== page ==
The first episode of any series is bound to be clunky, but in a college-set show, everyone is completely new to both each other and the audience, which should make table-setting at least marginally easier. Alas, The Sex Lives of College Girls feels like it's pushing a boulder uphill in its attempt to convey necessary information about each character. Bela’s story is especially thin: her primary concern in the premiere is making the first round of cuts for The Catullan, a comedy magazine that serves as a springboard to SNL, but we’re provided with little evidence that she’s actually funny, and when she is cracking jokes, they sound like something written by a thirtysomething, not an 18-year-old (when we first meet Bela, she compares herself to Ben Affleck’s “giant back tattoo of a phoenix rising from the ashes”). Ultimately The Catullan storyline allows Kaling and Noble to explore sexism and racism in comedy, but without establishing a baseline for Bela, it’s unclear why she wants to join this world in the first place, particularly when everyone within it is presented as pretty awful from the get-go.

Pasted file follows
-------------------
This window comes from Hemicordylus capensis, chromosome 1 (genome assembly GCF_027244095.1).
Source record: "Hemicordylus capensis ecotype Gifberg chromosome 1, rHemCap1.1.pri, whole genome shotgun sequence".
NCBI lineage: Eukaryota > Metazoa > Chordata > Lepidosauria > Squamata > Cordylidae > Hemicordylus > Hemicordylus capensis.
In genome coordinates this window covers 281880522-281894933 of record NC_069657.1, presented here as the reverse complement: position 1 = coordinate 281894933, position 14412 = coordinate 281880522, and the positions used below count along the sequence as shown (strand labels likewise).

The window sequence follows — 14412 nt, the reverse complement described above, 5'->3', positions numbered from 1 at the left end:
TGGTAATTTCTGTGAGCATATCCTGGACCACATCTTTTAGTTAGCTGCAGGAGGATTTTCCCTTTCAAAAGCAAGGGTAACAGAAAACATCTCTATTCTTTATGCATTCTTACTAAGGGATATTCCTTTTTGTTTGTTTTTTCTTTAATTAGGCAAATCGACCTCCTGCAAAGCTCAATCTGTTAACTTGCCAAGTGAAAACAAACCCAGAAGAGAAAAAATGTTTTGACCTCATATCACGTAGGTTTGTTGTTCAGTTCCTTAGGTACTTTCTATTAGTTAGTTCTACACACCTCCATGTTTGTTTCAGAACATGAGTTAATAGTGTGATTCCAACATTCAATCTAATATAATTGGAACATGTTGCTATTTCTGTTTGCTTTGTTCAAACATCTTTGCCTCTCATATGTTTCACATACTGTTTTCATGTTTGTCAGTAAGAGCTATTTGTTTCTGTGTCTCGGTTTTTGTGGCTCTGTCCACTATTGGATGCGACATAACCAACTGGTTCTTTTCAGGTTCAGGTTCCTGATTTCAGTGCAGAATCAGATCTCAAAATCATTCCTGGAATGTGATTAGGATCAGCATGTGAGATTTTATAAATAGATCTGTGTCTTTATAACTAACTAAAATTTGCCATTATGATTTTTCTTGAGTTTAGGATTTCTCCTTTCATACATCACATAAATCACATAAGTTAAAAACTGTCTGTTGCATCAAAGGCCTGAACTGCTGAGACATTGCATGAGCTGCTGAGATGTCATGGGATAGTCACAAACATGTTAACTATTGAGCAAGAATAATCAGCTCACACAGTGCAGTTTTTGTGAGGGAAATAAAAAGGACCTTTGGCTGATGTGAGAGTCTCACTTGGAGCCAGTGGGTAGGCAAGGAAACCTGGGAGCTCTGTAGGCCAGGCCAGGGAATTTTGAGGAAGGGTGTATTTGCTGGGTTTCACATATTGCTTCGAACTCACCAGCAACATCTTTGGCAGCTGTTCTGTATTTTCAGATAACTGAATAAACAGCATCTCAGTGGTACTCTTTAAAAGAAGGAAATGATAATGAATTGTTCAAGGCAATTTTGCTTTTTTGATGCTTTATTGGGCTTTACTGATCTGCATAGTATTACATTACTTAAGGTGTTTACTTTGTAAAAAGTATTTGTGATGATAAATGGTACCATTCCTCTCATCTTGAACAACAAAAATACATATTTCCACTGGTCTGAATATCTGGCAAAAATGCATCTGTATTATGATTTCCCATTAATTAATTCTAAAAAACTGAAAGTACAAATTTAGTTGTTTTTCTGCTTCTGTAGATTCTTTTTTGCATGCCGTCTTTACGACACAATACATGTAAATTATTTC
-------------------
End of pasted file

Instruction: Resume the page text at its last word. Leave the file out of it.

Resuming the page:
As far as intimacy goes, the HBO Max comedy vascillates between being sex-positive and hopelessly naïve, and the rapid shifts in tone can be difficult to reconcile. When Kimberly’s high school boyfriend breaks up with her just hours after they have sex for the first time, she’s devastated, but she quickly moves on when Leighton’s brother Nico (Gavin Leatherwood) catches her eye. Meanwhile, after Whitney has sex with a guy she met at a party, Bela and Kimberly gape at her as if a one-night stand is the naughtiest thing in the world. Are these really the same girls who have been talking openly about getting “piped, railed, torn up, and slit slammed” for weeks?